YANGON, Myanmar (AP) — Early every morning, 11-year-old Chit Toke wakes up in the small bamboo shack beside a creek where his family lives. In the near distance, he can see new high rises springing up. He pulls on oversized green trousers — part of a cast-off school uniform — and walks over to the river where boats are docked. They are waiting for laborers to unload gravel collected from river beds to supply the booming construction industry in Yangon, Myanmar’s biggest city and commercial capital.
Chit Toke joins the queue of workers, seeking to earn enough to help feed his family by hauling baskets full of stones, each weighing more than 19 kilograms (42 pounds), from boat to shore. If he can haul that basket 100 times each day over a 30-meter (100-foot) path, he can earn 3,500 kyats ($3.70).
Child labor remains widespread in Myanmar as the country tries to rebuild its economy after five decades of military misrule. More than one-third of Myanmar’s children between the ages of 7 to 16 work, according to the United Nations. Chit Toke’s family moved to the city after Cyclone Nargis ripped through the Irrawaddy delta farming region in 2008.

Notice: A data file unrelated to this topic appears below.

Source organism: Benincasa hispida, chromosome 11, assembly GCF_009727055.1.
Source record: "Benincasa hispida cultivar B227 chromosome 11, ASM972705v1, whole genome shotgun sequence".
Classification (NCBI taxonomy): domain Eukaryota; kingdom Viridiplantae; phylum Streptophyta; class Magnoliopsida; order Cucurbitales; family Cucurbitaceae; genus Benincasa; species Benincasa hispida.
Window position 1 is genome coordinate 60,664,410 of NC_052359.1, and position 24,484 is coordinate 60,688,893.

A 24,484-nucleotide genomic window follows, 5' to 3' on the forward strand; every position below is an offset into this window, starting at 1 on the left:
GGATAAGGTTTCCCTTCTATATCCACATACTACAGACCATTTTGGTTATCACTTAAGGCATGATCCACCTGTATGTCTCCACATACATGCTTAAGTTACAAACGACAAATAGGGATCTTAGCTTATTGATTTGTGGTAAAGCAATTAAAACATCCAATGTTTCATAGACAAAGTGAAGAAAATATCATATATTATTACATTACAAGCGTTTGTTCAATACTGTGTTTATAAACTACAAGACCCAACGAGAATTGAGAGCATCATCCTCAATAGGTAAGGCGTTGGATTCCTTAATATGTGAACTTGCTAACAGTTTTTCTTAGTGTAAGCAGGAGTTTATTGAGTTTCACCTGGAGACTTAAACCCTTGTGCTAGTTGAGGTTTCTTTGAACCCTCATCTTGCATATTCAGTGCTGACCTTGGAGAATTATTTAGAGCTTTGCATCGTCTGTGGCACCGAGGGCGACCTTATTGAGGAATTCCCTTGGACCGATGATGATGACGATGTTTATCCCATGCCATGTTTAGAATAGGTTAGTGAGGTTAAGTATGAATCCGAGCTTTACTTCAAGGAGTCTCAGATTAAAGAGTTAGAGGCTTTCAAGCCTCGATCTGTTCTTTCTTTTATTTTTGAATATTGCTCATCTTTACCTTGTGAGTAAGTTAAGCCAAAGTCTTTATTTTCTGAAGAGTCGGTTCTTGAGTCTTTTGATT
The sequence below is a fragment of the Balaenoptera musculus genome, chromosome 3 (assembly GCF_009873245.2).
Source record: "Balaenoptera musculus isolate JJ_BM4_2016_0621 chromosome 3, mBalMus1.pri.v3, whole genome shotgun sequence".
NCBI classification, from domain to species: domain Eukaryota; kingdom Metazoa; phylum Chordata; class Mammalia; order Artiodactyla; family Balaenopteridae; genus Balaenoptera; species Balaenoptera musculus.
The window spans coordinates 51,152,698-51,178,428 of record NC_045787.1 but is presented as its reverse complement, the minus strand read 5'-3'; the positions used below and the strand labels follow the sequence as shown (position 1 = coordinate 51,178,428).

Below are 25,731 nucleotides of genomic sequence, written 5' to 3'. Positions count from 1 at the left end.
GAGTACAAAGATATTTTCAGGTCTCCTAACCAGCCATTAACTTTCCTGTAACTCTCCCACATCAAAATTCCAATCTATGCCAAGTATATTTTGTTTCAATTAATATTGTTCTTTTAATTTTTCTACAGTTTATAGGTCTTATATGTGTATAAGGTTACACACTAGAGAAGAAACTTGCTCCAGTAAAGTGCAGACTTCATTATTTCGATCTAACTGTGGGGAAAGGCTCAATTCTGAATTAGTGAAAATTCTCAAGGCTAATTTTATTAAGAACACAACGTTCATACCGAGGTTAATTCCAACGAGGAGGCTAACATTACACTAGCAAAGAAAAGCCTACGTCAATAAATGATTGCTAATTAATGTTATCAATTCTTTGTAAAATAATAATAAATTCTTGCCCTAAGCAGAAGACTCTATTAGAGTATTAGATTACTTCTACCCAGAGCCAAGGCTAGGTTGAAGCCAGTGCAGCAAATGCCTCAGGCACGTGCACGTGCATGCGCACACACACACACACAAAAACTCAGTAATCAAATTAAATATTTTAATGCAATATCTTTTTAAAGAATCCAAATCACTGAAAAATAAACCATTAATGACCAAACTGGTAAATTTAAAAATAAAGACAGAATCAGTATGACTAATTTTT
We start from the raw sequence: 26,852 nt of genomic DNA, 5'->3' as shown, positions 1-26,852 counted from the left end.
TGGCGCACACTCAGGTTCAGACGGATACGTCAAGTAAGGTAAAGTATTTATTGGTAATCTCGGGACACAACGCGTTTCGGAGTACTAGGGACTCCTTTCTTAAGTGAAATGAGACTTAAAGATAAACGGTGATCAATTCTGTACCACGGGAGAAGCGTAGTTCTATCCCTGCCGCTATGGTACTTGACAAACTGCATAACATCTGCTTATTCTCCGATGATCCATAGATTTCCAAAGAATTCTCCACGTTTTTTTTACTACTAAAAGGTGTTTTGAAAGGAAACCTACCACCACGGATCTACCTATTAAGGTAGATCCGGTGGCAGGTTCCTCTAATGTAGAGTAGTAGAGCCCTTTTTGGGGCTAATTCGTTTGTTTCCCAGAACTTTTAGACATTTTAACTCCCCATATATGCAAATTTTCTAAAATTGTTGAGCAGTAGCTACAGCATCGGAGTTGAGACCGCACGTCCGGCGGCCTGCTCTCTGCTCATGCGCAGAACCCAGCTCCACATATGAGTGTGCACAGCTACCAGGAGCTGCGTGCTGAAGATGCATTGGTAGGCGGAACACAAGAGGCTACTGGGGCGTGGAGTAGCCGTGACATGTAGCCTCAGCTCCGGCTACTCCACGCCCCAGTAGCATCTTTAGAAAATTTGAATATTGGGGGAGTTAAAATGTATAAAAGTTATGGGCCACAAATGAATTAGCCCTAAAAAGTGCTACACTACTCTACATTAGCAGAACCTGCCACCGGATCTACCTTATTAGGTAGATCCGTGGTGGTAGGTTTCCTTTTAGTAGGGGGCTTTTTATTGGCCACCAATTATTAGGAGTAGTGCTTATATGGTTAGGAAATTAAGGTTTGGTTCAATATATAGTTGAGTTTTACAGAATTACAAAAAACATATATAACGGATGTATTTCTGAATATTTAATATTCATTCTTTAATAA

“When we were hit by the cyclone, we had no hope and everything was gone. We could barely survive and I had to work from an early age, as my father had died,” the boy recalls.
He has been doing this backbreaking labor for almost four years. “When I first worked here, I felt really tired. My shoulders were really painful at night and my legs, too,” Chit Toke says.
He lifts a cane basket filled with gravel onto one shoulder and gets his balance, so that he can safely walk barefoot over narrow wooden planks that connect the boat to land. Each time he dumps his rocks on a pile to be hauled away by trucks, he receives a chit to show he has hauled one basket’s worth. Each chit can be exchanged for 35 kyats (3.7 U.S. cents). He collects the chits in a small plastic bottle tied to his waist.
An 8-year-old friend also works here. But some children are more fortunate. Each morning, he sees some of the neighborhood kids head to school in their uniforms.
“I want to go to school with him,” he says, putting his arm around the shoulders of one of them, his best friend, Myo Oo. “But I cannot go because I cannot afford to go to school. I have to work.”
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